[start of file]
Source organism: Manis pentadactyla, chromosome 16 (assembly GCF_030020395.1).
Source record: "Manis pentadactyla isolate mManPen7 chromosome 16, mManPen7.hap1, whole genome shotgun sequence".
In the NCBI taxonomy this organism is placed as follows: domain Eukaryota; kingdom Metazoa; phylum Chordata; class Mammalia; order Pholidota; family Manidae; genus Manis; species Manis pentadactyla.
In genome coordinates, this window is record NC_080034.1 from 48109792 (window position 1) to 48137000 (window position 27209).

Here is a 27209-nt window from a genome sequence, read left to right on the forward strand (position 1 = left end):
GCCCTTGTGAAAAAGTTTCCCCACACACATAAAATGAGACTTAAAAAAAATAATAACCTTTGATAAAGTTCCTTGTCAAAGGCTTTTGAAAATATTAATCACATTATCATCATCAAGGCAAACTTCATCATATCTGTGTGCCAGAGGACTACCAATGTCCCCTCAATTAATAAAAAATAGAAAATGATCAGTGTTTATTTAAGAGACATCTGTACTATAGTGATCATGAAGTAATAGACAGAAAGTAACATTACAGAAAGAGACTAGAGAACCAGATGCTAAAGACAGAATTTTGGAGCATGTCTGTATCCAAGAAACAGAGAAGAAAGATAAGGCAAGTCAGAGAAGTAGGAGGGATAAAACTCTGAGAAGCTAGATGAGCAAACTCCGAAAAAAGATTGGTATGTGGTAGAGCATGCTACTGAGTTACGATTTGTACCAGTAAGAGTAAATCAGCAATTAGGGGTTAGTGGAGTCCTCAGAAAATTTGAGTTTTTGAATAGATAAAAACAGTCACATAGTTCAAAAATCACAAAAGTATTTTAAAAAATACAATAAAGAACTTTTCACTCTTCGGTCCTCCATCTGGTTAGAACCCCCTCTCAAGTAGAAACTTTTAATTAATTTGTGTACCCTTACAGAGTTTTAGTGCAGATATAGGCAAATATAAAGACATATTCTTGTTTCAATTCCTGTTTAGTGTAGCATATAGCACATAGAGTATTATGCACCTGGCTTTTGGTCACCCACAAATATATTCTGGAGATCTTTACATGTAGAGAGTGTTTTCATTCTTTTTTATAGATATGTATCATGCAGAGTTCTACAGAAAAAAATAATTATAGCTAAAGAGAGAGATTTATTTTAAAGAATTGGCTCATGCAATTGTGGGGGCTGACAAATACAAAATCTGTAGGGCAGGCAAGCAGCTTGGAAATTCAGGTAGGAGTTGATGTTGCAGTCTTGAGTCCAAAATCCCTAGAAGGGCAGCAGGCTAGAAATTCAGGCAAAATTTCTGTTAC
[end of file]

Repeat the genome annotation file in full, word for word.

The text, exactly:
Source organism: Manis pentadactyla, chromosome 16 (assembly GCF_030020395.1).
Source record: "Manis pentadactyla isolate mManPen7 chromosome 16, mManPen7.hap1, whole genome shotgun sequence".
In the NCBI taxonomy this organism is placed as follows: domain Eukaryota; kingdom Metazoa; phylum Chordata; class Mammalia; order Pholidota; family Manidae; genus Manis; species Manis pentadactyla.
In genome coordinates, this window is record NC_080034.1 from 48109792 (window position 1) to 48137000 (window position 27209).

Here is a 27209-nt window from a genome sequence, read left to right on the forward strand (position 1 = left end):
GCCCTTGTGAAAAAGTTTCCCCACACACATAAAATGAGACTTAAAAAAAATAATAACCTTTGATAAAGTTCCTTGTCAAAGGCTTTTGAAAATATTAATCACATTATCATCATCAAGGCAAACTTCATCATATCTGTGTGCCAGAGGACTACCAATGTCCCCTCAATTAATAAAAAATAGAAAATGATCAGTGTTTATTTAAGAGACATCTGTACTATAGTGATCATGAAGTAATAGACAGAAAGTAACATTACAGAAAGAGACTAGAGAACCAGATGCTAAAGACAGAATTTTGGAGCATGTCTGTATCCAAGAAACAGAGAAGAAAGATAAGGCAAGTCAGAGAAGTAGGAGGGATAAAACTCTGAGAAGCTAGATGAGCAAACTCCGAAAAAAGATTGGTATGTGGTAGAGCATGCTACTGAGTTACGATTTGTACCAGTAAGAGTAAATCAGCAATTAGGGGTTAGTGGAGTCCTCAGAAAATTTGAGTTTTTGAATAGATAAAAACAGTCACATAGTTCAAAAATCACAAAAGTATTTTAAAAAATACAATAAAGAACTTTTCACTCTTCGGTCCTCCATCTGGTTAGAACCCCCTCTCAAGTAGAAACTTTTAATTAATTTGTGTACCCTTACAGAGTTTTAGTGCAGATATAGGCAAATATAAAGACATATTCTTGTTTCAATTCCTGTTTAGTGTAGCATATAGCACATAGAGTATTATGCACCTGGCTTTTGGTCACCCACAAATATATTCTGGAGATCTTTACATGTAGAGAGTGTTTTCATTCTTTTTTATAGATATGTATCATGCAGAGTTCTACAGAAAAAAATAATTATAGCTAAAGAGAGAGATTTATTTTAAAGAATTGGCTCATGCAATTGTGGGGGCTGACAAATACAAAATCTGTAGGGCAGGCAAGCAGCTTGGAAATTCAGGTAGGAGTTGATGTTGCAGTCTTGAGTCCAAAATCCCTAGAAGGGCAGCAGGCTAGAAATTCAGGCAAAATTTCTGTTAC